Why The Airbus-Boeing Case Could Wreck The WTO, And how To Stop It

Original Publication Date: 
26 March, 2005
Our World is Not For Sale

Search

GATS> News and Updates > Why the Airbus-Boeing case could wreck the WTO, and how to stop it

Home
OWINFS Global Statement
About
Members
Statements
News and Updates
Take Action!
Process
Contact Us
Reference


Agriculture
Cancun
GATS
Investment
New Issues
TRIPS
WTO
Regional Trade
War and Terrorism


Archive
Members' Page

 

Why the Airbus-Boeing case could wreck the WTO, and how to stop it
By Jeffrey E. Garten
Newsweek International
Updated: 12:32 a.m. ET March 27, 2005

April 4 issue - On March 19, U.S. Deputy Secretary of State Robert Zoellick and European Union Trade Commissioner Peter Mandelson had a heated one-hour telephone call. The subject: the trade dispute pitting Boeing against Airbus. Afterward both sides accused one another of bad faith. Within days tempers had cooled, but it was still clear that this is becoming the nastiest transatlantic trade dispute in years, one that could jar not only the global trading system, but political cooperation among the major industrial nations as well.

The spat has outgrown the World Trade Organization, which did not yet exist when the United States and EU first addressed the charges of unfair trade practices in the aerospace industry back in 1992. Since then, both Airbus and Boeing have outsourced work to Asia and Latin America, transforming themselves into international, rather than continental, manufacturing networks. This case is now global, rather than transatlantic, raising the stakes. When Airbus surpassed Boeing in global sales and market share two years ago, it became Europe's most important "national champion," and has been cited as a model for other state-sponsored champions from biotech to energy. Though American leaders don't speak of government-backed "champions," they are no less firmly behind Boeing. That's why this dispute requires an extraordinary solution, one outside the normal bounds of the WTO.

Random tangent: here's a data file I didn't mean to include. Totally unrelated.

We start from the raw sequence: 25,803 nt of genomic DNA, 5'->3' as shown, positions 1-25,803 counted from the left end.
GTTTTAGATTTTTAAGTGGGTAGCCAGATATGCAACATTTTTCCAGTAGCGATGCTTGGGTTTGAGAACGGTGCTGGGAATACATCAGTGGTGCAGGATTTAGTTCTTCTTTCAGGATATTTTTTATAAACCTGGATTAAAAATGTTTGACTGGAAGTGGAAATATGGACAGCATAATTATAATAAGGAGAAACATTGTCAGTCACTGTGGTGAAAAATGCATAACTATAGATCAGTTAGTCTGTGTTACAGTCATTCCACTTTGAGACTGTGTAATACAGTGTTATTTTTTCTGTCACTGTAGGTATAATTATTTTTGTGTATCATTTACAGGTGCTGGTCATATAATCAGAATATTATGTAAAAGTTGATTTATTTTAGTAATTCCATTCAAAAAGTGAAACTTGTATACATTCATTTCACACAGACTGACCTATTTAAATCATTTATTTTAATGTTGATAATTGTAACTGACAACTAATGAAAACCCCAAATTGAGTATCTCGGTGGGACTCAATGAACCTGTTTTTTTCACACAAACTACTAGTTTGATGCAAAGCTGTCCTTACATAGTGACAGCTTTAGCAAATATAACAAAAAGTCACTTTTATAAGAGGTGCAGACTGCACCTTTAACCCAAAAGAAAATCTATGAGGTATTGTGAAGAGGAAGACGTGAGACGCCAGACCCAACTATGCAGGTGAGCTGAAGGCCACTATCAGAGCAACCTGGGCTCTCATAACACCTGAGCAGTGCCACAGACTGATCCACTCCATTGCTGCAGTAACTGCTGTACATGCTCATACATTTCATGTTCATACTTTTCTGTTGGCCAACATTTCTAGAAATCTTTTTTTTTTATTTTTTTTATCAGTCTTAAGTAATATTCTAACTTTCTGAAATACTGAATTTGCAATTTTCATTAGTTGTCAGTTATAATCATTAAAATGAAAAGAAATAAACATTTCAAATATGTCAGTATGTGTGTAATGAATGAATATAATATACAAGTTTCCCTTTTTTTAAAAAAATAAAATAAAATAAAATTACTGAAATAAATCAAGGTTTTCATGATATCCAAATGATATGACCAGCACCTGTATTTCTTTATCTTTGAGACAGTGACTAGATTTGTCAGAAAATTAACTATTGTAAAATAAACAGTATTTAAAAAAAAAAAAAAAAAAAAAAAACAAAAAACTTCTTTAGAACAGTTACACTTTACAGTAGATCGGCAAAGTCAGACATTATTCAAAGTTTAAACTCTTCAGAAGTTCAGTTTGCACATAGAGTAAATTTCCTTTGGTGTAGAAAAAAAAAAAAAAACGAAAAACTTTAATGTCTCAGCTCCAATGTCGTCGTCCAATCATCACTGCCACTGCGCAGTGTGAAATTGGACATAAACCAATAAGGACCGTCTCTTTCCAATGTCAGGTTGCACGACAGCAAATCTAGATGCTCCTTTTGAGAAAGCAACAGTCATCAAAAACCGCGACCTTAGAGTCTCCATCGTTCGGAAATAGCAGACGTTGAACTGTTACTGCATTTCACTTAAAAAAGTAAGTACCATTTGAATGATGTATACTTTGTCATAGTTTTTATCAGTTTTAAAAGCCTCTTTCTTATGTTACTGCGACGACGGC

Before I outline my proposal, let me lay out the forces that make extraordinary measures necessary. The 1992 agreement was deeply flawed; rather than eliminating subsidies, it attempted to define which subsidies are permissible, and the debate over what this means has been escalating ever since. According to U.S. estimates (also hotly disputed), Airbus has used $15 billion in subsidies to build its global aircraft market share from 30 percent to near 60 percent. Washington's case is that Airbus has long since outgrown an infant industry's need for aid.

Brussels counters that Boeing is subsidized, too, only in different ways, by government defense contracts and research grants, as well as $3 billion in tax breaks from Washington state. The EU also identifies subsidies of more than $1 billion received by Boeing's Japanese subcontractors — Mitsubishi, Kawasaki and Fuji Heavy Industries. (Yet Airbus is moving the same way; it recently cut a deal with state-owned China Aviation Industry Corp.)

In the heat of the presidential campaign last October, the Bush administration filed a WTO suit calling for an end to Airbus subsidies. The EU countersued, saying Boeing, too, had received illegal government support. In January, on the eve of George W. Bush's trip to Europe, where he hoped to mend the transatlantic Iraq rift, the two sides agreed to try to settle the case amicably, outside the WTO, by April 11. The period of calm was brief. The next day Airbus CEO Noel Forgeard trumpeted his plan to apply for subsidies for new planes. Within a week, French President Jacques Chirac, unveiling a new Airbus plane in Toulouse, hailed the giant's success as a model "in other fields, in energy, in transport and medicine," implying that the subsidized company represented the future of European industrial policy.